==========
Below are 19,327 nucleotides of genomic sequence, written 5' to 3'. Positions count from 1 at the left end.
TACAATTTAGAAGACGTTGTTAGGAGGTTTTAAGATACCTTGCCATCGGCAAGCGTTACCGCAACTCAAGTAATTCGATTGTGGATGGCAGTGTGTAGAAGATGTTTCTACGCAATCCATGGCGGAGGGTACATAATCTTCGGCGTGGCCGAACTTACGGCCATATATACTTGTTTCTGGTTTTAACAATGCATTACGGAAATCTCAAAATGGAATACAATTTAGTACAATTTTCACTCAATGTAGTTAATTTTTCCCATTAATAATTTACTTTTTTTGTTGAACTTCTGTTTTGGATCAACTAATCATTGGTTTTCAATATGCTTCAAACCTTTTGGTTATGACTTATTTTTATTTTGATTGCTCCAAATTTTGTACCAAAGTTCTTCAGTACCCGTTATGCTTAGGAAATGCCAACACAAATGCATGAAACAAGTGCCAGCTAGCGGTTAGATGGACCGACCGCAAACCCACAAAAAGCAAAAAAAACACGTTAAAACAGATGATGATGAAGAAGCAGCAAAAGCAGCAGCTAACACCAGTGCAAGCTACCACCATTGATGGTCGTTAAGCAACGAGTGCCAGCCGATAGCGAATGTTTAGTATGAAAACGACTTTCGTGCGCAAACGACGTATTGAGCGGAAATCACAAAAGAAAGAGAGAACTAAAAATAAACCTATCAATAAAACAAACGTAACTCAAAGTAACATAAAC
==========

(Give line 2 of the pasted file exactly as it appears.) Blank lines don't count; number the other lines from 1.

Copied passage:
TACAATTTAGAAGACGTTGTTAGGAGGTTTTAAGATACCTTGCCATCGGCAAGCGTTACCGCAACTCAAGTAATTCGATTGTGGATGGCAGTGTGTAGAAGATGTTTCTACGCAATCCATGGCGGAGGGTACATAATCTTCGGCGTGGCCGAACTTACGGCCATATATACTTGTTTCTGGTTTTAACAATGCATTACGGAAATCTCAAAATGGAATACAATTTAGTACAATTTTCACTCAATGTAGTTAATTTTTCCCATTAATAATTTACTTTTTTTGTTGAACTTCTGTTTTGGATCAACTAATCATTGGTTTTCAATATGCTTCAAACCTTTTGGTTATGACTTATTTTTATTTTGATTGCTCCAAATTTTGTACCAAAGTTCTTCAGTACCCGTTATGCTTAGGAAATGCCAACACAAATGCATGAAACAAGTGCCAGCTAGCGGTTAGATGGACCGACCGCAAACCCACAAAAAGCAAAAAAAACACGTTAAAACAGATGATGATGAAGAAGCAGCAAAAGCAGCAGCTAACACCAGTGCAAGCTACCACCATTGATGGTCGTTAAGCAACGAGTGCCAGCCGATAGCGAATGTTTAGTATGAAAACGACTTTCGTGCGCAAACGACGTATTGAGCGGAAATCACAAAAGAAAGAGAGAACTAAAAATAAACCTATCAATAAAACAAACGTAACTCAAAGTAACATAAAC